If you’re in shape and ready for a climb, this tow­er­ing yet gen­tle peak above town makes for a great hike. You’ll expe­ri­ence the dif­fer­ent ecosys­tems of a South­east Alaskan moun­tain — lush for­est, sub­alpine stunt­ed trees, alpine mead­ow, and rocky sum­mit. The weath­er can be vari­able at the top, so bring lay­ers, food, and plen­ty of water. Also bring a cam­era and binoc­u­lars, to look for the res­i­dent herd of moun­tain goats that pop­u­late these alpine…  ...more

Each Octo­ber and Novem­ber, between 3,000 and 4,000 bald eagles descend upon this 48,000-acre pre­serve cen­tered on riv­er bot­tom­lands a few miles north of Haines to feast on late runs of salmon. Eagles can be found through­out the pre­serve, how­ev­er, with an esti­mat­ed 300 to 400 of the birds in the area through­out the year.

This is a rarely vis­it­ed group of islands south of Chilkat State Park. Unpre­dictable winds, huge tides, and strong cur­rents make them a chal­leng­ing des­ti­na­tion to vis­it. Com­bined with the lack of any pub­lic trans­porta­tion, these islands remain a near-pris­tine wilder­ness left for the seri­ous boater to explore. 

Difficulty: Easy Distance: 7 miles

This clas­sic trail can be easy or dif­fi­cult, depend­ing on how far you go. The easy sec­tion attracts many local fam­i­lies look­ing for a nice walk to the beach, wild straw­ber­ry pick­ing, and out­stand­ing views of glac­i­ers. On this sec­tion, you’ll mean­der past giant Sit­ka Spruce trees, cross over bogs filled with skunk cab­bage, and find your­self in sun­ny open­ings filled with thim­ble­ber­ry bush­es and birch trees. It’s about a mile to the first…  ...more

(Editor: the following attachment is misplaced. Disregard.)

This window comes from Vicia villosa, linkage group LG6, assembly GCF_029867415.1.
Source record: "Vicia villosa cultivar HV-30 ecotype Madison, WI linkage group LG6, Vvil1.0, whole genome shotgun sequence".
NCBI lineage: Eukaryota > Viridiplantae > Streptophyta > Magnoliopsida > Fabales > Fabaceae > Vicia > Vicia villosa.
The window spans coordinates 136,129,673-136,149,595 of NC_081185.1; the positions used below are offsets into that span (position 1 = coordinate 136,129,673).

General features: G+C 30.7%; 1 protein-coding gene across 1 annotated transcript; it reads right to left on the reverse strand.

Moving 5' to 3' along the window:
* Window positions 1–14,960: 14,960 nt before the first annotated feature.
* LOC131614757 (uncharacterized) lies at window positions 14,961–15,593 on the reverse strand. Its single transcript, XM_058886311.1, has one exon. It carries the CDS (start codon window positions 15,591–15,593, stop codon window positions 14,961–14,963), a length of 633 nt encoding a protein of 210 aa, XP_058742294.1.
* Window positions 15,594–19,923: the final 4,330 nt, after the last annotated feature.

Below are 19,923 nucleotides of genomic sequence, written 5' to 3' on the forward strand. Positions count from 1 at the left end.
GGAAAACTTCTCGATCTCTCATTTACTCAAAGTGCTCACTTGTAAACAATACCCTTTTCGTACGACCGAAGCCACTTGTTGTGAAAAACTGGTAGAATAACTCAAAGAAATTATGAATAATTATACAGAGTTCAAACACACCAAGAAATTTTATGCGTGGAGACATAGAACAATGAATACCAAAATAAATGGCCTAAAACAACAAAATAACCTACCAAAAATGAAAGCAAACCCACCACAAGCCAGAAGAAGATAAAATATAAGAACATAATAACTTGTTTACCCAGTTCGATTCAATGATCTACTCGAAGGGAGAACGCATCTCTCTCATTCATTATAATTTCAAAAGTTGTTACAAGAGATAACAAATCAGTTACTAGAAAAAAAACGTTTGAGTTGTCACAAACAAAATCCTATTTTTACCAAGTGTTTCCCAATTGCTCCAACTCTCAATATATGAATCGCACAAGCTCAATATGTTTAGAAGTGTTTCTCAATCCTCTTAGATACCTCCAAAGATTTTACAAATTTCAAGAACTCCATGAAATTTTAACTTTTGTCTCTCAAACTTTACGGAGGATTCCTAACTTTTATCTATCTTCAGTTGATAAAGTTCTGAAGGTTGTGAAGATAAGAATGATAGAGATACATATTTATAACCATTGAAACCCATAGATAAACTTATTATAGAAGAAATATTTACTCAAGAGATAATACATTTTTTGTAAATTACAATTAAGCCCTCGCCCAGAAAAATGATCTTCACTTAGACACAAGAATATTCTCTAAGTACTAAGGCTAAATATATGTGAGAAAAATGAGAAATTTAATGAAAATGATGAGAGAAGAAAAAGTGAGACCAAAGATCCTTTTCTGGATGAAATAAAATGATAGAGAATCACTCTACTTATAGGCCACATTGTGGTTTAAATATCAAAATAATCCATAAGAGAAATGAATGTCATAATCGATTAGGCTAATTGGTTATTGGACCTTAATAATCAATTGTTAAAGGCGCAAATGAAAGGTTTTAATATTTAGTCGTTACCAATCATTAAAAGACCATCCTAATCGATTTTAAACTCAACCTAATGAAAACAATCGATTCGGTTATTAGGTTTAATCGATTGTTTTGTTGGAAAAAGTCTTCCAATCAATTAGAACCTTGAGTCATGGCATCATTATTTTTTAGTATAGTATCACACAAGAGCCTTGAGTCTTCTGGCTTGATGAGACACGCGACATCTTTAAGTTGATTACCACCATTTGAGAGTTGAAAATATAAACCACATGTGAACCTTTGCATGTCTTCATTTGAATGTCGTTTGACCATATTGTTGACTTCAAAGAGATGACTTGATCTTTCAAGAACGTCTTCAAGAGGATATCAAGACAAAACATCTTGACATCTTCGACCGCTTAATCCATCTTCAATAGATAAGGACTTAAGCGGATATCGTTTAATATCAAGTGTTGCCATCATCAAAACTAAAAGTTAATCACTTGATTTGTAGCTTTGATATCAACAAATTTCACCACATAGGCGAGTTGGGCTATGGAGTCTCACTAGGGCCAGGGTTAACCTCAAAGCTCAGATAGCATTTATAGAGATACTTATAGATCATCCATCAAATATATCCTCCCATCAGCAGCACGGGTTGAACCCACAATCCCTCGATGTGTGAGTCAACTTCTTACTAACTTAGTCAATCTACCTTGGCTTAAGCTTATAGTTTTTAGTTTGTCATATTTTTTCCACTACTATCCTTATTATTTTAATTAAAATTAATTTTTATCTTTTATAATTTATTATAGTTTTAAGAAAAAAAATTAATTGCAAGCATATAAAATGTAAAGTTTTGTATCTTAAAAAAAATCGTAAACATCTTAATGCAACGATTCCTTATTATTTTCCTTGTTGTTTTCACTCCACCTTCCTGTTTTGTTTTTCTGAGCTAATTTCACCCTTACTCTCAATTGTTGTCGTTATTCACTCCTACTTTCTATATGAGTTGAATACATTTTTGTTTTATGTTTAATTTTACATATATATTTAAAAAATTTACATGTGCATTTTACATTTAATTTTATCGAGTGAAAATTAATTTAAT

Difficulty: Easy

This pop­u­lar trail offers an easy jaunt out to a peb­ble beach — the first half of the mile-long path is even paved. Trav­el­ers, locals, and guide com­pa­nies all enjoy the walk so you won’t find soli­tude here unless it’s a stormy day. But hik­ing the trail is a great way to check out the for­est and enjoy the water, where you may see surf scot­ers, seals, sea lions, and hump­back whales, espe­cial­ly in May and June. So bring some binoc­u­lars and a…  ...more

Just south of the Chilkat Island is Sul­li­van Island, and at its south­ern end, you’ll find Sul­li­van Island State Marine Park. It has the same acces­si­bil­i­ty issues as the Chilkat Islands; the eas­i­est way to see these islands is to look for them as you cruise via fer­ry or cruise ship down the Lynn Canal between Haines and Juneau. 

Difficulty: Difficult Distance: 2 miles Elevation Gain: 3920 feet

Accessed either from Mount Rip­in­s­ki or from the 7 Mile Haines High­way, this climb is a thigh-burn­ing beast that will reward the fit and the will­ing with great views, extend­ed time in the alpine, bright wild­flow­ers, great blue­ber­ry and salmonber­ry pick­ing, and the chance to see moun­tain goats and bears. The short­est route is from the 7 mile trail­head, which climbs near­ly 4,000 feet in 2.5 miles! It’s steep and chal­leng­ing all the way, from…  ...more

Chilkat State Park, sev­en miles south of Haines, is less vis­it­ed than Chilkoot Lake, prob­a­bly because it’s fur­ther from town and the road is grav­el. But don’t let that stop you. The park is qui­et, it’s one of the best local areas to look for moose, and the view of the Rain­bow Glac­i­er — a hang­ing glac­i­er with a huge water­fall drop­ping from its face — is world-class.